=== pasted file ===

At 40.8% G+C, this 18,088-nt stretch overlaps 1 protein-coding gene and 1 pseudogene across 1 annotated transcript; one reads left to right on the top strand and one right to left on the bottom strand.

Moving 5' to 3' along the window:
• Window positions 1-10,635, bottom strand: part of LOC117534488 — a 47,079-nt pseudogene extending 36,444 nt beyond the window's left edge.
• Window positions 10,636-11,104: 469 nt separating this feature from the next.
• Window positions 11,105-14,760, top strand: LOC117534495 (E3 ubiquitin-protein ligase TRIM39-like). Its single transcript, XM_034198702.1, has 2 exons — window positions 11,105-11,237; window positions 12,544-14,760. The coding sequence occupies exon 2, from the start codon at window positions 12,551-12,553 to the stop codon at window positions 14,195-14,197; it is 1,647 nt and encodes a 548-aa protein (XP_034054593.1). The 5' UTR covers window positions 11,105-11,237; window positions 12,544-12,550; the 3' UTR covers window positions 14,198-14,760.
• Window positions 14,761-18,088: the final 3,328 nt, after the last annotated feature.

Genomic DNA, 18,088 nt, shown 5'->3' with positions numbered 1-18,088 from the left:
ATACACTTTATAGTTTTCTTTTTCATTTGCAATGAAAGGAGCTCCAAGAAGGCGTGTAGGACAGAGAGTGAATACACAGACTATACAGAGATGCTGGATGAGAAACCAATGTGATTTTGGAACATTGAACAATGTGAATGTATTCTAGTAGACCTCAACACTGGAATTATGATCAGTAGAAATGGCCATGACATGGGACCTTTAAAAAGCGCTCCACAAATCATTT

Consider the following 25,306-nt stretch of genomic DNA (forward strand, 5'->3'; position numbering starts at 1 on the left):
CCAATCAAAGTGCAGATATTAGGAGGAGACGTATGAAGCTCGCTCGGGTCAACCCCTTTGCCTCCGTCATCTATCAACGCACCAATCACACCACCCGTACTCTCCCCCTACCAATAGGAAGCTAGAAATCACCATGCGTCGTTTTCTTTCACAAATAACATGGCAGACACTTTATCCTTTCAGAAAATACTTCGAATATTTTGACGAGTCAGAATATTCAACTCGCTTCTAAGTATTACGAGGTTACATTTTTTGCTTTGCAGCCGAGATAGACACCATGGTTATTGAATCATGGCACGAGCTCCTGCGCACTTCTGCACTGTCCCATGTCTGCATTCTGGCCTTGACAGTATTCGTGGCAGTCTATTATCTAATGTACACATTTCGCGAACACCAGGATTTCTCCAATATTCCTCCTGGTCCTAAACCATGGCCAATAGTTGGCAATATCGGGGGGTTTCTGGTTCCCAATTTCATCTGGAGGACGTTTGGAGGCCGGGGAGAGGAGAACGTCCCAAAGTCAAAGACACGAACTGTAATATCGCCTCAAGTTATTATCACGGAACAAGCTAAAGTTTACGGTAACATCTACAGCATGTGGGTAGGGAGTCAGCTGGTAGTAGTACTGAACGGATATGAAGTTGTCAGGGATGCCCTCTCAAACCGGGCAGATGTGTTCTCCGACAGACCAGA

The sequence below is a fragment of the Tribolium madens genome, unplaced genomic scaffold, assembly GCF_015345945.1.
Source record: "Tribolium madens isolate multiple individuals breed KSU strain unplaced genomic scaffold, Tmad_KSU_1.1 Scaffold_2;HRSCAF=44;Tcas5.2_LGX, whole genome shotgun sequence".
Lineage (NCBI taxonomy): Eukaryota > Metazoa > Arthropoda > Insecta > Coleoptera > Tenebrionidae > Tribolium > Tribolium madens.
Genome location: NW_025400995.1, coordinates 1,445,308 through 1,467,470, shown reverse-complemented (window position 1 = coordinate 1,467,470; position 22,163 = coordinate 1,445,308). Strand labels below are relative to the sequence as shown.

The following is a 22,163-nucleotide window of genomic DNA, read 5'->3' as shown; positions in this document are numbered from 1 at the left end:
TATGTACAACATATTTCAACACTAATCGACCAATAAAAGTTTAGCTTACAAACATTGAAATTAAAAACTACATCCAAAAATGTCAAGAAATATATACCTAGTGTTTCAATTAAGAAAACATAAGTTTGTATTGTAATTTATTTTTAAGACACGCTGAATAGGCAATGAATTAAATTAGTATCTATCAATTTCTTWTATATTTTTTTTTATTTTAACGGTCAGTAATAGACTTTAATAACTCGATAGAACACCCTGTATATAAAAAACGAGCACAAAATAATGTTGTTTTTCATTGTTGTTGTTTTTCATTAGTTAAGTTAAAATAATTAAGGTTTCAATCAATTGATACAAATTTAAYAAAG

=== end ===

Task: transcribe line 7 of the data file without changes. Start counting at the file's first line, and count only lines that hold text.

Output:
Genomic DNA, 18,088 nt, shown 5'->3' with positions numbered 1-18,088 from the left: